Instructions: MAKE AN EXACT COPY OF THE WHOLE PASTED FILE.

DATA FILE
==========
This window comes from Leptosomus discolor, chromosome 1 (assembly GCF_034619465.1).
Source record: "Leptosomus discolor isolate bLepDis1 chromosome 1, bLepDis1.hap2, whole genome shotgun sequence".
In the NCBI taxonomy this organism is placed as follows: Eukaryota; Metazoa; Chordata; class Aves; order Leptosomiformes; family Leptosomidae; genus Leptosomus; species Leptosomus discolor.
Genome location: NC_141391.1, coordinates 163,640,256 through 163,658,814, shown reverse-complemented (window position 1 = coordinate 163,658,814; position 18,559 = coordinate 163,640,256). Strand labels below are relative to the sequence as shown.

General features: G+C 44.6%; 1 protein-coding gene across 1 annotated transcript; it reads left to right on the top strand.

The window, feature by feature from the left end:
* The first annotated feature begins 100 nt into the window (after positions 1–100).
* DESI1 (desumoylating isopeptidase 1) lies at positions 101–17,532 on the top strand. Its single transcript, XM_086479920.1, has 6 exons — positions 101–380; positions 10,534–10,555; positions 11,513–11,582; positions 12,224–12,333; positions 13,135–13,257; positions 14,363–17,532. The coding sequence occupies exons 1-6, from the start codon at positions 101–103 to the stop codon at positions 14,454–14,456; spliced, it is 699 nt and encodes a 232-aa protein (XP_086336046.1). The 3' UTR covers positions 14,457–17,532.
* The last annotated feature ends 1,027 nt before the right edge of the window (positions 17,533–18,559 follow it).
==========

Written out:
This window comes from Leptosomus discolor, chromosome 1 (assembly GCF_034619465.1).
Source record: "Leptosomus discolor isolate bLepDis1 chromosome 1, bLepDis1.hap2, whole genome shotgun sequence".
In the NCBI taxonomy this organism is placed as follows: Eukaryota; Metazoa; Chordata; class Aves; order Leptosomiformes; family Leptosomidae; genus Leptosomus; species Leptosomus discolor.
Genome location: NC_141391.1, coordinates 163,640,256 through 163,658,814, shown reverse-complemented (window position 1 = coordinate 163,658,814; position 18,559 = coordinate 163,640,256). Strand labels below are relative to the sequence as shown.

General features: G+C 44.6%; 1 protein-coding gene across 1 annotated transcript; it reads left to right on the top strand.

The window, feature by feature from the left end:
* The first annotated feature begins 100 nt into the window (after positions 1–100).
* DESI1 (desumoylating isopeptidase 1) lies at positions 101–17,532 on the top strand. Its single transcript, XM_086479920.1, has 6 exons — positions 101–380; positions 10,534–10,555; positions 11,513–11,582; positions 12,224–12,333; positions 13,135–13,257; positions 14,363–17,532. The coding sequence occupies exons 1-6, from the start codon at positions 101–103 to the stop codon at positions 14,454–14,456; spliced, it is 699 nt and encodes a 232-aa protein (XP_086336046.1). The 3' UTR covers positions 14,457–17,532.
* The last annotated feature ends 1,027 nt before the right edge of the window (positions 17,533–18,559 follow it).